The Signal Protocol and the Double Ratchet algorithm

Introduction

Despite the fact that communication has become much easier these days, privacy and trust has been ignored for years by several industry powerhouses. During the last few years, revelations about mass surveillance have made consumers more privacy aware, thus the necessity of developing a security protocol that provides end to end encryption for instant messaging is now most imperative.

End to End encryption

There are two main approaches for message encryption in chat applications: Peer-to-Peer (P2P) and End-to-End (E2E). The last which is used by the Signal Protocol, is the one that we will be focusing in the next sections.

Forward secrecy and Double Ratchet Algorithm

The Signal Protocol (formerly known as the TextSecure Protocol) is a non-federated cryptographic protocol that can be used to provide end-to-end encryption for voice calls, video calls and instant messaging conversations. Besides some standard security properties e.g. confidentiality, integrity and authenticity, signal includes some uncommon security properties such as forward secrecy and post compromise security:

Ratcheting

Why Ratchet ?

A ratchet is a mechanical device that allows continuous linear or rotary motion in only one direction while preventing motion in the opposite direction. We can imagine the ratchet as jagged wheel that can only move to one direction (e.g. clockwise) while moving backwards is mechanically prevented:

  • Forward security: Output keys from the past appear random to an adversary who learns the KDF key at some point in time.
  • Break-in recovery: Future output keys appear random to an adversary who learns the KDF key at some point in time, provided that future inputs have added sufficient entropy.

The KDF Ratchet

Using the metaphor described in the previous paragraph, we may now describe the Signal’s Ratchet mechanism, as follows:

  • In order for the mechanism to work, the following assumption should stand: At a given time point n+1 Alice’s SSW should be synchronised with Bob’s RRW and Bob’s SSW should be synchronised with Alice’s RRW.

The Diffie-Hellman Ratchet

Given the problem described in the previous paragraph, If an attacker steals one party’s sending and receiving chain keys, the attacker can compute all future message keys and decrypt all future messages. To prevent this, the Double Ratchet combines the symmetric-key ratchet with a DH ratchet which updates chain keys based on Diffie-Hellman outputs.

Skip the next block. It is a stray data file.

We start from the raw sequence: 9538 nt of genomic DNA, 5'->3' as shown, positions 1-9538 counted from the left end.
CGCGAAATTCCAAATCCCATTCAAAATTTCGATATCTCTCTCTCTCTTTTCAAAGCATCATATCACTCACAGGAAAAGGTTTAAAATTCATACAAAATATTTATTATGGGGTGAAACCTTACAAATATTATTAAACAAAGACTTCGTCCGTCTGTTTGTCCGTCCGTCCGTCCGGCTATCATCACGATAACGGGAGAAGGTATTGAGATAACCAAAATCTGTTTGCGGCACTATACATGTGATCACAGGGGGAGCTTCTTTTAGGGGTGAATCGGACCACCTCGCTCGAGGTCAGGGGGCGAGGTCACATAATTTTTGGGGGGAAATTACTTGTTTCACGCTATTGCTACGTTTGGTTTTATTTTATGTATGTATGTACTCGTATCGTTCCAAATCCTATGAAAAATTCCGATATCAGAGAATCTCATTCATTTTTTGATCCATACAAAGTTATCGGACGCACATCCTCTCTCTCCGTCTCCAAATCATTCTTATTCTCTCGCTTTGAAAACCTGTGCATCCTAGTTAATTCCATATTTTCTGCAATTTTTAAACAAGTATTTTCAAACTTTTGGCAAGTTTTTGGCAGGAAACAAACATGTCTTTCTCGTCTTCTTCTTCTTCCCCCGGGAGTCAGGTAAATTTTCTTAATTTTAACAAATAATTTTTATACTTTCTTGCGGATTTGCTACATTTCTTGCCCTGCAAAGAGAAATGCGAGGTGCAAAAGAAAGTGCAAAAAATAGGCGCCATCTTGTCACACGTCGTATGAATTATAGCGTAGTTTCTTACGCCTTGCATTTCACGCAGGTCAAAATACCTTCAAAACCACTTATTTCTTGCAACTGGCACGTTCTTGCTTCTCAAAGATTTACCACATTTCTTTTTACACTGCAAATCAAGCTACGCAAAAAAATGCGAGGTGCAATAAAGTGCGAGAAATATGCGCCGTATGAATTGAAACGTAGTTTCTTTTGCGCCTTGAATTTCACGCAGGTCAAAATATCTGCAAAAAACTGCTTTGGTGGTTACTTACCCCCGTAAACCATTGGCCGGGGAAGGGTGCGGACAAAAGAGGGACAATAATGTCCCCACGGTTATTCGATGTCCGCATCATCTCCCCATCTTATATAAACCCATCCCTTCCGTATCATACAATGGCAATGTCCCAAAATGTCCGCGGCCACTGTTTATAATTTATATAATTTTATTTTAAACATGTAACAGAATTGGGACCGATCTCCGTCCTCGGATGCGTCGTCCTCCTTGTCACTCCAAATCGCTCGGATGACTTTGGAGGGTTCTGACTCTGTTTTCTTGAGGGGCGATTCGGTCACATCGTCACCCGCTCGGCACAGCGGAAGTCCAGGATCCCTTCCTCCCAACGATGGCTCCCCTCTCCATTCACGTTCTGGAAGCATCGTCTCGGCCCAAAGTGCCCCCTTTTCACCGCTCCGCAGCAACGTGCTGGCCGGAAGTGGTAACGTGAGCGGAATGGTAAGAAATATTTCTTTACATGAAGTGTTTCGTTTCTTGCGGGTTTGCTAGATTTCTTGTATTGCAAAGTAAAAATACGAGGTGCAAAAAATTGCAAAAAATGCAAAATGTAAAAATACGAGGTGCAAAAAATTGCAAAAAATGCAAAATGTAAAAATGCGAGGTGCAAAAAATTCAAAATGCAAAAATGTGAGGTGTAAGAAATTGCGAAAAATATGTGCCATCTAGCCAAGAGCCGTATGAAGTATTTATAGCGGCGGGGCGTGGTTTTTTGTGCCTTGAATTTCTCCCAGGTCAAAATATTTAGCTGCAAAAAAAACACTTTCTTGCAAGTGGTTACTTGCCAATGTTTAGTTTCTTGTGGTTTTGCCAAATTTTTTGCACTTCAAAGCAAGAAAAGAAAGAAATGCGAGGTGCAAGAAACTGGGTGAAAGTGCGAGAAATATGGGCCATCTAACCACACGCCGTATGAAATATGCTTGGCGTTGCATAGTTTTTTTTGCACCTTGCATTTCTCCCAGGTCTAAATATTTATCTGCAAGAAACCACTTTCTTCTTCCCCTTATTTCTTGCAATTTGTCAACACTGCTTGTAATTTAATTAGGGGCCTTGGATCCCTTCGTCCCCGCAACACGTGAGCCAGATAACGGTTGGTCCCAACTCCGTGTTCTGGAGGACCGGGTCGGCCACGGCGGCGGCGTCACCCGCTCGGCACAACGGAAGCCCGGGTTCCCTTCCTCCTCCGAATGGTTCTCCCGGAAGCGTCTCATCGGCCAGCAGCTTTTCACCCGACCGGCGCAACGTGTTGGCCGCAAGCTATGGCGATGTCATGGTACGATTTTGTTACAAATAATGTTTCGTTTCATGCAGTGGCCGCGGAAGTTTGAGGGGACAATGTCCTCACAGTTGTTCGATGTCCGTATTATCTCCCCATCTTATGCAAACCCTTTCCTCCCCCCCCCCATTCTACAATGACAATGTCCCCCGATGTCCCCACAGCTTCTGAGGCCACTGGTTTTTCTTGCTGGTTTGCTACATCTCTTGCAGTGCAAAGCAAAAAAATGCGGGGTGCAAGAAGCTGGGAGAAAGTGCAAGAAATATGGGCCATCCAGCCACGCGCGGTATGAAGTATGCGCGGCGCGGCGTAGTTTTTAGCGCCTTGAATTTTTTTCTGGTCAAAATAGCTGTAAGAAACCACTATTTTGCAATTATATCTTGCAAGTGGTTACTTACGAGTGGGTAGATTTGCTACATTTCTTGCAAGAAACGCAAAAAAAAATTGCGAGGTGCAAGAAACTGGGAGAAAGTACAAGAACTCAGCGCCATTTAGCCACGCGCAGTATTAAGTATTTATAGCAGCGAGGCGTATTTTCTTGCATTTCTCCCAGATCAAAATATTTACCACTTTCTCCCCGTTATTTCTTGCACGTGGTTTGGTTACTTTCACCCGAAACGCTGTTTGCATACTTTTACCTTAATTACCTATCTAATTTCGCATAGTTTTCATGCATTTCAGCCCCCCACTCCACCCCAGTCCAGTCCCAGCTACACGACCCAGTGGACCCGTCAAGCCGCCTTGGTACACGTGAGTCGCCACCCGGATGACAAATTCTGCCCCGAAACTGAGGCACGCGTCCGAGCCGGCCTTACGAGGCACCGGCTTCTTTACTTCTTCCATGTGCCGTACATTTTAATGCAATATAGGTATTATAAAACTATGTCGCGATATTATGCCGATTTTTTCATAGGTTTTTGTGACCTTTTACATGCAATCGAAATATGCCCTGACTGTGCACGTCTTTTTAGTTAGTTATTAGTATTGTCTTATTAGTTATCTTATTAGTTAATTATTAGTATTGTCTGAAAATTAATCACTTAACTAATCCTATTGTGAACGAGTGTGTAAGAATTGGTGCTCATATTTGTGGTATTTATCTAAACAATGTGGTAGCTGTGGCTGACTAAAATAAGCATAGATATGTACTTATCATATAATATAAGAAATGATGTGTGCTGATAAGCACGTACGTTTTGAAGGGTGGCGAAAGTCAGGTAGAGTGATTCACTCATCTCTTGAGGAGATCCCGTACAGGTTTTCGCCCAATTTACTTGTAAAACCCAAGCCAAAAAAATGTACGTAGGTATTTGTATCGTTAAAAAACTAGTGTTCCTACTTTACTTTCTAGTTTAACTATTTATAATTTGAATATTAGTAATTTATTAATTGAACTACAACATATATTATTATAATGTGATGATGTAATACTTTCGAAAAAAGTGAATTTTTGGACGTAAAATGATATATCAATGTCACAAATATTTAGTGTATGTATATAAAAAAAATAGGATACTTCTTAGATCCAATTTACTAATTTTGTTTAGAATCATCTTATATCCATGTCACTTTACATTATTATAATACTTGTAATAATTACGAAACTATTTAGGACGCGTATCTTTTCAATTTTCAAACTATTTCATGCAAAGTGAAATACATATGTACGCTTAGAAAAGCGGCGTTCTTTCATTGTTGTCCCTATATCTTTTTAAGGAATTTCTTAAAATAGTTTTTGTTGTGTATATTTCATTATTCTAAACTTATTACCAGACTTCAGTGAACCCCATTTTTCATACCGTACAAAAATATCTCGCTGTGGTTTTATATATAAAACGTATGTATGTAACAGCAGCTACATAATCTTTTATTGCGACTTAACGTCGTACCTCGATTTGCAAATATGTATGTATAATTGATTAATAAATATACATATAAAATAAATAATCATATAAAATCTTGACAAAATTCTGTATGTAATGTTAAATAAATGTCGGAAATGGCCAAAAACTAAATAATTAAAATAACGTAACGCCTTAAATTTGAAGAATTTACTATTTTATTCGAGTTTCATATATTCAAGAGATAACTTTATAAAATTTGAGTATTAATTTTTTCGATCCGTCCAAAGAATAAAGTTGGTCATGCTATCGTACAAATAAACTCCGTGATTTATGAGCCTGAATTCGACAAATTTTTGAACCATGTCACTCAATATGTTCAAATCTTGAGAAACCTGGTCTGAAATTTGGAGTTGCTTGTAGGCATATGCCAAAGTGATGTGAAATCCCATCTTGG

The Double Ratchet

Combining the symmetric-key and DH ratchets gives the Double Ratchet:

  • When a new ratchet public key is received, a DH ratchet step is performed prior to the symmetric-key ratchet to replace the chain keys.

Out of order messages

The Double Ratchet handles lost or out-of-order messages by including in each message header the message’s number in the sending chain (N=0,1,2,…) and the length (number of message keys) in the previous sending chain (PN). This enables the recipient to advance to the relevant message key while storing skipped message keys in case the skipped messages arrive later.

Header Encryption

In cases where it is desirable not for a third party to tell the ordering of the messages in a session or which messages belong to which session, the proposed measure according to the signal protocol is header encryption. Using header encryption premises the usage of two header key pairs for each party at a specific time point t. We call these header pair keys:

  • Creates a new DH-Ratchet key pair for her and updates the Root key, the Sending chain Key and the Receiving Header key

Bibliography

[1] Cohn-Gordon K. et. al, November 2017, “A formal Security Analysis of the Signal Messaging Protocol”, University of Oxford, UK

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